作家卡爾維諾將太空化作空間裡的虛空 （void）。那裡沒有快與慢；沒有方向上下；人們不知自己在上升或下降； 沒有痕跡沒有規律卻潛藏空間形態。李可穎的藝術創作大抵都是一場沒有固定方向的追尋，終點可能是回到虛空的起始。她的藝術也關於書並記錄了書本，但不盡是當中內容形成的過程，而是書本被掠奪繼而在不同地方流轉的歷程，是書本在不同空間的經歷，也是藝術家對不同場域及空間的一次思考發挖。
The Italian writer Italo Calvino transformed the outer space into a void where speed and direction do not exist. People would not know whether they are going up or down in such a space that has no trace or order. Similarly, Lee Ho Wing’s artworks are also an exploration without a direction; the endpoint could as well be returning to the beginning of void. Her works are all about books or the documentation of books. However, what they explore is not about how the content was created; her focus is instead put on how books were being looted and circulated. While examining the experience books had in different places, the artist had her own expedition into different territories and space.
In her two recent exhibitions, Lee used the books being looted during wartime as a departure point to trace back places they had reached and the footprints they left in those places and territories, before reaching the libraries as a final destination. Based on the archive as well as the diary of Chan Kwan Po, the head librarian of Fung Ping Shan Library, Lee tried to retrace the books that the Japanese army looted from Fung Ping Shan Library during the Japanese occupation. Detour was inevitable during her investigation, but the detour has led her to different realm and directions, which unexpectedly brought her to Yokosuka in Japan where the books temporarily stayed.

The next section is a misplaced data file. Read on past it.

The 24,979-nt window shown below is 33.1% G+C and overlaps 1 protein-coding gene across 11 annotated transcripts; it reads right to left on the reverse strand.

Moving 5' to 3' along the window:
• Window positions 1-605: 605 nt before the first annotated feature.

“The sidetracks from the journey maintain the flow of unobstructed thought through detour. The obstacles result from blocking, while it brings the time lag that allows me to search the pathways slowly.” Her exploration was recreated by using wooden crates, video installation, books, archives and other materials in the exhibition. The exhibition space was designed to represent the idea of “being transported”, so as to allow viewers to experience the circulation path of the books after being looted. The artist also aimed at inviting the viewers into her mindset. The exhibition titled Made to be Filled in is not merely the course of Lee retracing the history of the books, but also the sentiment a book lover has towards the cosmos in books.
After having her once obstructed thought organized, Lee had another encounter with a book-war relationship in the Floating Projects gallery — a book called When Books Went to War by Molly Guptill Manning. It is a story set in the Second World War when the American government collected more than 100 million books to bring comfort to the soul of the troops. “Base Libraries” were extensively set up among the frontlines. In every search for clues, there’re often breakthroughs that lead the story to new directions, the Floating Projects gallery was the breakthrough that brought Lee to the Base Library. The idea of transportation itself has signified two meanings, that the books were in reality delivered to different locations, whilst from a more abstract perspective, the artist’s thought was also constantly moving. In Back to the Void exhibition, crates were also used. Its existence was well explained in the artist statement that says, “Crates are the reoccurring objects that serve to load books to different locations. The delivery passage objects may not always be as expected: the box may be stuck somewhere, or must be pushed into a void for a clear passage. But the repetitive laborious act is similar to art creation, and both leave some memorable traces.”